During my time as an eight-year-old supernerd, I never felt more in my element than during my frequent visits to the Roger B. Chaffee Planetarium. The local astronomy club held meetings there, and on those nights, I’d cajole my father into bringing me early and letting me stay until his (or the planetarium curator’s) patience was entirely exhausted. When we weren’t gazing up at the planetarium’s starry sky, or listening to an astronomy lecture, I could, without exception, be found wandering the exhibit hall just outside the sky theater.
Many of the artifacts in the planetarium exhibit hall seemed enormous to eight-year-old me, which seemed fitting for a place dedicated to planets, stars, and galaxies. I’d spend ages hovering over a large mechanical model of the Solar System. It was almost always stuck or broken, but that never mattered because, “DUDE! CHECK OUT THESE RAD BLACK LIGHTS!” The hall’s giant Earth globe was another popular favorite. Its creaky, clunky motor made the globe’s escape seem marvelously inevitable. When the ball started rolling, I’d finally be able to perform my well-planned, Indiana Jones-style dash as it chased me through the museum’s Gaslight Village. I was a weird kid.
One item in the exhibit hall was even larger than the Earth globe. It was a giant painting; one that stands out in my memory, although at the time I rarely if ever spared it more than a passing glance. That piece, Fra Mauro by Lumen Martin Winter, is the artifact I recently spotted at 54 Jefferson and immediately chose for ArtifactGR.
Lumen Winter, as I’ve recently learned, developed his love of painting, horses, and painting horses during a childhood in the early 20th-century American West. Decades later, as spaceflight entered the forefront of U.S. American consciousness, he too turned his imagination–and subject matter–skyward.
When Apollo 13 lifted off in 1970, astronauts James Lovell, Jack Swigert, and Fred Haise were wearing Lumen Winter-designed mission patches on their arms. His design depicted three horses soaring high about the Earth, along with the phrase ex luna scientia, or “from the Moon, knowledge.” An oxygen tank explosion cut their mission short, but in place of luna scientiam they brought us an inspiring tale of bravery and ingenuity in the face of overwhelming odds.
In the years following the Apollo program, Lumen Winter focused his creative efforts on commemorating the triumphs of human spaceflight. Fra Mauro, a blue and green abstraction of the Moon’s face, is one such painting. Dedicated to the Apollo 13 astronauts–a flat lunar plain called Fra Mauro was their intended landing site–Winter donated this giant work directly to the Grand Rapids Public Museum collection, and it’s regularly been on display since.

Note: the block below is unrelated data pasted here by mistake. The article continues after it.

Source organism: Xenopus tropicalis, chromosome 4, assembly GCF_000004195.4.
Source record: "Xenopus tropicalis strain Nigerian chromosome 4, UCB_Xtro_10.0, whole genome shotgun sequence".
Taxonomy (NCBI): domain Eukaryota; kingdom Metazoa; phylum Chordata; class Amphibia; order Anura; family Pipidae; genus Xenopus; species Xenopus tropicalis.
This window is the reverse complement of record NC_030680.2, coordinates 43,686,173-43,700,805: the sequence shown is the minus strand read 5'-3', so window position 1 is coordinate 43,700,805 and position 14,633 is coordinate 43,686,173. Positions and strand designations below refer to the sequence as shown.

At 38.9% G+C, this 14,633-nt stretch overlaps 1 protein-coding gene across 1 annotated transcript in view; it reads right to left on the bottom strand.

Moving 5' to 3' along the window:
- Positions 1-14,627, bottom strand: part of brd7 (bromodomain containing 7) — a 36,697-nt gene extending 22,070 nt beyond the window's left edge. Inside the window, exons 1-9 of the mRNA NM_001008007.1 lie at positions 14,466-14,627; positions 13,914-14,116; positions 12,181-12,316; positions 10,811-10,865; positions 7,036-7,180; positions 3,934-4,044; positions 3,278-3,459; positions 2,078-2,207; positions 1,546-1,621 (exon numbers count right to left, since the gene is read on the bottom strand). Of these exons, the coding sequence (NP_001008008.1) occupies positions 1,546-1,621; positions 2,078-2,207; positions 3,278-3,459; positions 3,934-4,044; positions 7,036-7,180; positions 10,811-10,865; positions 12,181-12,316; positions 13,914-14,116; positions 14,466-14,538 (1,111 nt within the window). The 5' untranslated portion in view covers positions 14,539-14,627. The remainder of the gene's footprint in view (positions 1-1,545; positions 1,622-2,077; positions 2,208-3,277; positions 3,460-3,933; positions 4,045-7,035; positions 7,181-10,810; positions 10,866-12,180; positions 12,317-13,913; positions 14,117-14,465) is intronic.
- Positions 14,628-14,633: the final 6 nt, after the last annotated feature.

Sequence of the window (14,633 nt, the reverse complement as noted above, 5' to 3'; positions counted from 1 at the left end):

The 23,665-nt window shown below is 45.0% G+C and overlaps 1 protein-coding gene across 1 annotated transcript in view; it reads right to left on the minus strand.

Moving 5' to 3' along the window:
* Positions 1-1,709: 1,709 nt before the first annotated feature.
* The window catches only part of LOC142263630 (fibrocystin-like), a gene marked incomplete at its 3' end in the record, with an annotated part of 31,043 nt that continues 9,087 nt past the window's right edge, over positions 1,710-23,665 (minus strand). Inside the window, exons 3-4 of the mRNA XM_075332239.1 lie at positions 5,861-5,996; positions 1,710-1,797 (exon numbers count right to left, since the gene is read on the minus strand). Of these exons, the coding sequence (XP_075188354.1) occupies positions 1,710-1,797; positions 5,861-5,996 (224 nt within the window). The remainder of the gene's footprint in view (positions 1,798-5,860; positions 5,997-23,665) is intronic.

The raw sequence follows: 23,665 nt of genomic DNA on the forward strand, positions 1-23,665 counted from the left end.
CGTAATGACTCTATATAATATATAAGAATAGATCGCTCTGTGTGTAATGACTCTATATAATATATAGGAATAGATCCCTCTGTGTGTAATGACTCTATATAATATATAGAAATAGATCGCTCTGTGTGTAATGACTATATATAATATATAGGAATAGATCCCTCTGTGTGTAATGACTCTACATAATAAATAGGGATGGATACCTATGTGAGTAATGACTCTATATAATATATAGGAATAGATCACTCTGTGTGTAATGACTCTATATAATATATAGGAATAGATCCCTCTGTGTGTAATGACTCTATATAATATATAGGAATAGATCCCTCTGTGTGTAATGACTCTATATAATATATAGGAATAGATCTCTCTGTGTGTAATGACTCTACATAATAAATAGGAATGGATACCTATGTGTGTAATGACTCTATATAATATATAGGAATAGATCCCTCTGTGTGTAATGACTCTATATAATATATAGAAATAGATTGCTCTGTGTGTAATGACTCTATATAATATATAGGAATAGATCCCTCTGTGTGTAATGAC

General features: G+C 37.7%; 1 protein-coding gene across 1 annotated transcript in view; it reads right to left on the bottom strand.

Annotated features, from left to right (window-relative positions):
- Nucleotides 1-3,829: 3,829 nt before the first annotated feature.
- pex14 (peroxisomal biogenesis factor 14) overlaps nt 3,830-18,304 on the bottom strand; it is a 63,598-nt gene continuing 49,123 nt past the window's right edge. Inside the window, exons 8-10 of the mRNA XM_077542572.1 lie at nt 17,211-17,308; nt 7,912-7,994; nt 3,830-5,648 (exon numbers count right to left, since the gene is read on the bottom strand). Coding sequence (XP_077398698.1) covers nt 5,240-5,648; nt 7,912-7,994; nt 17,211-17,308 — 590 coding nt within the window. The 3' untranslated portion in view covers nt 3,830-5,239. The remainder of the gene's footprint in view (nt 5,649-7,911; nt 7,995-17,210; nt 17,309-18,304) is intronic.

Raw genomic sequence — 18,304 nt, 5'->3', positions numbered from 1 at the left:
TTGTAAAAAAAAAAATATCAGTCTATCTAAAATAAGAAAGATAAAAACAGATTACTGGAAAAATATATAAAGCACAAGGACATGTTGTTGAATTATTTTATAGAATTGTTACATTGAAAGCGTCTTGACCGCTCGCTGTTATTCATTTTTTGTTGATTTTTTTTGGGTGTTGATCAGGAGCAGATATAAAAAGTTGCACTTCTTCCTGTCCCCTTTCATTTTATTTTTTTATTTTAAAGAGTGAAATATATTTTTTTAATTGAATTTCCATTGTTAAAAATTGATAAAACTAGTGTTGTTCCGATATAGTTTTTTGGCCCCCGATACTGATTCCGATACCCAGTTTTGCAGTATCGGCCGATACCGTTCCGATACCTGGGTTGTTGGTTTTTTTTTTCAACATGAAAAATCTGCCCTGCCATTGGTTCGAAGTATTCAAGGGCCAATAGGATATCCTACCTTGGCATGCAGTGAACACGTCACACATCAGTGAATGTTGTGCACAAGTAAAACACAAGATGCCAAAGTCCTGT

Unfazed by an eight-year-old’s indifference, this painting watched over my own early explorations of space; museum experiences that cemented my lifelong love of astronomy. Over the next seven years, it silently observed my path from planetarium intern to part-time production assistant and show presenter.
The museum’s mid–1990s transition to the newly built Van Andel Museum Center (and with it, a brand new planetarium) was one of the most thrilling experiences of my life, but as we worked to clear out the old exhibit hall, I couldn’t help but feel a sense of loss over the familiar objects I knew I wouldn’t be seeing for a while.
While I haven’t run across that old mechanical, black-lit Solar System, the immense Earth globe did find a home in the new museum. It’s still a popular attraction outside the current Roger B. Chaffee Planetarium. Occasionally, when it is surrounded by kids, a little part of me hopes that one of them is secretly hatching an Indiana Jones escape plan down the museum’s grand staircase.
It took slightly longer, but Lumen Winter’s blue-green Moon also reemerged from the collection, joining us at the new building. From a prominent location near the new sky theater’s entrance, Fra Mauro saw another million-or-so planetarium visitors. And, of course, it continued to keep an eye on me as I worked and learned, developed, produced, and presented content, and had a blast every step of the way.
It’s been twenty-five years since eight-year-old me first started making a pest of himself around the planetarium. Today I manage planetarium operations, which I’ve come to learn–when done correctly–mostly means giving young, talented, passionate people the freedom, encouragement, and resources to make magic. I was–and still am-extremely lucky that my predecessor and mentor here at the planetarium knew that secret better than anyone.
Fra Mauro has been suffering in recent years; a little too much wear and tear from environmental factors and visitor traffic. A few months ago, it was taken down to be inspected, cared for, and safely stored at the Community Archives & Research Center (at 54 Jefferson; very appropriate, as the CARC offices were built on the site of the old Chaffee Planetarium).
I’ve been too familiar with the painting for too long to wager delving into any kind of serious art criticism. I wouldn’t know where to start. However, if you were to catch me in an unusually candid mood, I might admit that, speaking personally, as a work of art, Fra Mauro has never done much for me. I mean… I don’t hate it, but… Well, at this point, more than twenty years into our relationship, does any of that really matter? One way or another, I’ve come to care a lot about that mottled blue-green ball; perhaps more than I care about any other work of art. And in some strange, over-anthropomorphizing-like-crazy way, I like to imagine that painting cares a little for me.
Wherever the next chapters of our stories take us, I probably won’t be seeing much of Fra Mauro for a while. But you never know. We’ve developed a knack for walking into each others’ scenes.